This is the second of five entries looking at Navy #Warfighting by Rear Adm. Michael Smith, Director, Strategy and Policy Division (N51).
“Control of the seas means security. Control of the seas means peace. Control of the seas can mean victory. The United States must control the sea if it is to protect our security.”
President John F. Kennedy
Historically, control of the sea has been a critical element for victory in war and prosperity during peacetime. During World War II, U.S. submarines sank millions of tons of enemy cargo in the Pacific, critically disrupting Japanese war efforts. Similarly, the Allied victory in the Battle of the Atlantic proved critical to our success in Europe – allowing the continuous flow of supplies, troops, and equipment from the U.S. to Allied forces engaged in the African and European campaigns.
Sea control, the core element of seapower, allows our forces to close within striking distance of land, enhances freedom of action at sea, and enables us to project power ashore. While the vastness of the world’s oceans makes it impossible for any navy to achieve global sea control, in times of crisis the focus of our sea control operations is on select strategic areas around the world.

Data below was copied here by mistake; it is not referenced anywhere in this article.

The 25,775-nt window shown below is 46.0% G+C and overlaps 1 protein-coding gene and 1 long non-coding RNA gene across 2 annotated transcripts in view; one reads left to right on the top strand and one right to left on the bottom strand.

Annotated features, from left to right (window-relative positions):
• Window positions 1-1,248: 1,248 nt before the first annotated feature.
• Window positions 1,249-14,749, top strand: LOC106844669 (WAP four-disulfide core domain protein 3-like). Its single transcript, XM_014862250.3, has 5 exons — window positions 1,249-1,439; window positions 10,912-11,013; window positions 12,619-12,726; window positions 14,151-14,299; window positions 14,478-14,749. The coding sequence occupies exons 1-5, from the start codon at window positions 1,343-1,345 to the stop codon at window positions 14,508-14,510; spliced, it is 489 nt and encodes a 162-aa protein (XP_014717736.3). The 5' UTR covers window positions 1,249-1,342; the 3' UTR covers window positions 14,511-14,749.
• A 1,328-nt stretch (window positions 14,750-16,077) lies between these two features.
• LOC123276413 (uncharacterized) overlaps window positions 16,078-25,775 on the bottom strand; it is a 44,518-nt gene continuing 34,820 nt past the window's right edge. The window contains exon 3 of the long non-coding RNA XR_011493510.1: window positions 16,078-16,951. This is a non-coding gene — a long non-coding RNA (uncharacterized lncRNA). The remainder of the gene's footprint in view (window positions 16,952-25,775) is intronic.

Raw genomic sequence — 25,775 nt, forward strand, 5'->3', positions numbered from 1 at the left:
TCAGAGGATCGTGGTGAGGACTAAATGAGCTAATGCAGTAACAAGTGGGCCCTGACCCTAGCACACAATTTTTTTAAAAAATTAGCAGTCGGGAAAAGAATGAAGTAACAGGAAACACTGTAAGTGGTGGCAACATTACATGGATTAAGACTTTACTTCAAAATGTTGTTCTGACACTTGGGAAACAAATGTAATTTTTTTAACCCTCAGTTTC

Sea-based forces, supported by land, air, and other forces as appropriate, conduct sea control operations to achieve military objectives in vital sea areas. These operations include denial of maritime access to adversary forces, destruction of enemy forces, protection of vital sea lanes, and establishment of local military superiority in areas where we need to operate.
While the U.S. Navy remains the world’s preeminent maritime force, the spread of advanced weapon technologies threatens our unimpeded access to the maritime commons, including critical commercial shipping lanes. Overcoming this challenge requires new concepts – such as cost-imposing strategies against our adversaries, better integration of all U.S. military forces, and improved technologies to ensure that the U.S. Navy can attain sea control wherever and whenever required. The Navy is hard at work on developing and implementing these concepts and capabilities.
I hope you will share your thoughts with me on sea control. I look forward to hearing from you.